Tim Lloyd, 54, can recall the deep fear he felt the morning he woke up last autumn with blurred vision.
‘It was really scary — I rubbed my eyes and they wouldn’t clear,’ he says.
Tim, who is managing director of a cutting tool industrial supply company near Exeter, called his GP that same day, mentioning other changes he had noticed over the past few months, including extreme thirst and the frequent need to go to the loo in the night.
‘My GP arranged a blood test and called me back to say I had type 2 diabetes,’ says Tim. ‘My glucose levels were off the scale.’
Type 2 occurs when the body produces less and less of the hormone insulin, which is needed to control blood sugar levels.
The symptoms are the result of the body trying to get rid of excess blood sugar.
The condition is normally associated with those who are overweight or inactive, but Tim says he had been losing weight and had been fit and active.
Tim Lloyd, 54, can recall the deep fear he felt the morning he woke up last autumn with blurred vision
He was put on gliclazide, a standard treatment, which increases insulin levels.
‘This didn’t work and I was then put on another tablet, metformin,’ he says.
Metformin helps by making the body more responsive to the insulin produced, but this, too, had no effect: Tim’s blood sugar levels remained high.
And that’s because he didn’t have type 2 diabetes at all. In fact he has type 1, which requires a very different treatment approach.
Type 1 diabetes isn’t related to lifestyle: it occurs when the immune system, for reasons not fully understood, attacks the insulin-making cells in the pancreas.
For more than a century, the view has been that type 1 diabetes usually starts in childhood — but research increasingly suggests it is more likely to start in adults.
For example, a large U.S. study, published in BMC Medicine in 2017, examined the age of onset among 32,500 people with type 1 and found that in more than 19,000 cases, this was in their adulthood.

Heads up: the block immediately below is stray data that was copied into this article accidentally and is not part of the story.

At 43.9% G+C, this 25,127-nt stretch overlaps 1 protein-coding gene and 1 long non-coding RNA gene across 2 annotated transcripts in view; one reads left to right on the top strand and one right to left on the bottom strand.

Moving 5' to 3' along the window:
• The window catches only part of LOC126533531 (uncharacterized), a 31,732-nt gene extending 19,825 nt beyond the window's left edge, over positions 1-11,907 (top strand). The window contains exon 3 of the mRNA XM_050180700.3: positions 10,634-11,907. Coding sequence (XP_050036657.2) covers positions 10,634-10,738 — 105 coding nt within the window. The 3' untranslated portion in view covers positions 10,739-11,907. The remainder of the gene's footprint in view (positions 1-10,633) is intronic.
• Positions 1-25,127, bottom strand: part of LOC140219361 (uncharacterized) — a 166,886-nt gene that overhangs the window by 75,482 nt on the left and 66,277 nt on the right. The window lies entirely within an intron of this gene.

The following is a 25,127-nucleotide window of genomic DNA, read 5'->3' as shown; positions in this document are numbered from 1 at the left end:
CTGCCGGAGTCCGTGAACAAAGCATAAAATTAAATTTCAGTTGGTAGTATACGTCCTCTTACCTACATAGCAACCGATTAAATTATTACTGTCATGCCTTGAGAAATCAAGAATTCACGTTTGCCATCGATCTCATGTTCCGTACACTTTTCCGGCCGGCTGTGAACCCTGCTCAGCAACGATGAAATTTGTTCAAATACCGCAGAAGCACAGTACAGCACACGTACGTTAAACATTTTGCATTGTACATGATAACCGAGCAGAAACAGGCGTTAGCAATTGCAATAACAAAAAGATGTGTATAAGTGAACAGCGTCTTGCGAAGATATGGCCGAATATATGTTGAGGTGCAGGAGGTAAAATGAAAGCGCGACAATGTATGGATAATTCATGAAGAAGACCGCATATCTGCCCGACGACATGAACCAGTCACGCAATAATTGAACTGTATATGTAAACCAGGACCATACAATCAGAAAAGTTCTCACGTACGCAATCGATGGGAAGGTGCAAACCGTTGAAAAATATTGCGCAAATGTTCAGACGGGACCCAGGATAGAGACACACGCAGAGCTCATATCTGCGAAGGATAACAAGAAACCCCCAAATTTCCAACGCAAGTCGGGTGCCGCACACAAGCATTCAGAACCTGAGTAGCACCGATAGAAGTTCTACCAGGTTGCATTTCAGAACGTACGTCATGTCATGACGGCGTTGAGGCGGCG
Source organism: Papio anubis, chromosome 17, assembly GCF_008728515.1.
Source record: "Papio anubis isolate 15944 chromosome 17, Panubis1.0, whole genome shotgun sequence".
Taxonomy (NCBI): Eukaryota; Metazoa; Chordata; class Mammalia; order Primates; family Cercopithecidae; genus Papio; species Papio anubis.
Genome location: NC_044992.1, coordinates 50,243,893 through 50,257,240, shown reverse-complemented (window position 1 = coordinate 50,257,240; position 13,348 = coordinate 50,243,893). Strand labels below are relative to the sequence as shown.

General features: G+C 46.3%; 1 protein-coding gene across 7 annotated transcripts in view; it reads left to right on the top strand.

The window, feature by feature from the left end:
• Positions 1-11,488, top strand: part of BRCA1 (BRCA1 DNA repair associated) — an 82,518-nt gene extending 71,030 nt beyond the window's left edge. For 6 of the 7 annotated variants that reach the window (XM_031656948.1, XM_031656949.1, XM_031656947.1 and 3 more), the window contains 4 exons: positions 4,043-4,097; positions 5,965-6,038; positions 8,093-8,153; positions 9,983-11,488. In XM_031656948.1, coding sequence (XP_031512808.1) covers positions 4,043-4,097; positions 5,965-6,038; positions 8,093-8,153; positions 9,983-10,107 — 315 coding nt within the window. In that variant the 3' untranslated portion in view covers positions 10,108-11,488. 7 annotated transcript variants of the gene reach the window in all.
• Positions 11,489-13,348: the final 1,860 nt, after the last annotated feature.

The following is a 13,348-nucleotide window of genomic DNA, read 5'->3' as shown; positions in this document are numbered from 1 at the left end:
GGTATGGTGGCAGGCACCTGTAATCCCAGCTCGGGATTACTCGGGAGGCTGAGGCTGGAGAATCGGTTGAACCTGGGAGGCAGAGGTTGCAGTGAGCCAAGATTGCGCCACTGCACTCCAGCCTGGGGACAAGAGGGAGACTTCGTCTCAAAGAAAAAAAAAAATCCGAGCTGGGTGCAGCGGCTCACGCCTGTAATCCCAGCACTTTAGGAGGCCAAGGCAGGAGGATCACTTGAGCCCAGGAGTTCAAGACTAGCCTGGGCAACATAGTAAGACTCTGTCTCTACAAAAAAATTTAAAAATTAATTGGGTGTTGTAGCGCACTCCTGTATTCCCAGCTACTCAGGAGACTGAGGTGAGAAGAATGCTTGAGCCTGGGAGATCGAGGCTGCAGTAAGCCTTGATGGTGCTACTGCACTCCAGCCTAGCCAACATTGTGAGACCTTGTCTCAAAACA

‘All the research suggests now that over half of people with type 1 diabetes will develop the condition as adults,’ says Angus Jones, an associate professor of diabetes at the University of Exeter.
But because doctors have long been taught that it typically comes on in childhood, if a patient is found to have high blood sugar they will normally be assumed to have type 2.
‘There is a big problem with doctors not realising that people over the age of 20 can develop type 1 diabetes,’ says David Leslie, a professor of diabetes and autoimmunity at Barts Health NHS Trust and Queen Mary University of London.
GPs do not expect to see cases starting in adults — which is why they assume an adult patient with high blood sugar has type 2.
Dr Jones says 40 per cent of people with type 1 diabetes who are diagnosed over the age of 30 are misdiagnosed as having type 2, and this rises to about 50 per cent of people over 50 misdiagnosed.
And while type 2 is treated with tablets (and evidence shows it can be reversed with diet and lifestyle changes), patients with type 1 must check their blood sugar levels regularly throughout the day and inject measured doses of insulin.
Not doing so can be a life-and-death issue.
‘People with type 1 diabetes stop making their own insulin and need insulin injections to survive,’ says Dr Jones.
In both types of diabetes, persistently high blood sugar can damage blood vessels and nerves, leading to heart disease, problems with eyesight and amputations as a result of the nerve damage.
With type 1, there is the added danger that if blood sugar drops too low, it can lead to hypoglycemia, which, untreated, can lead to a coma or death.
Professor Leslie believes that people with type 1 diabetes have been misdiagnosed for decades.
And while, eventually, these patients get put on insulin, they’re still considered to have type 2.
But in the meantime they will have spent quite a long time with high blood glucose levels ‘which can have made them feel pretty unwell and which can put them at higher risk of complications in the future’, he says.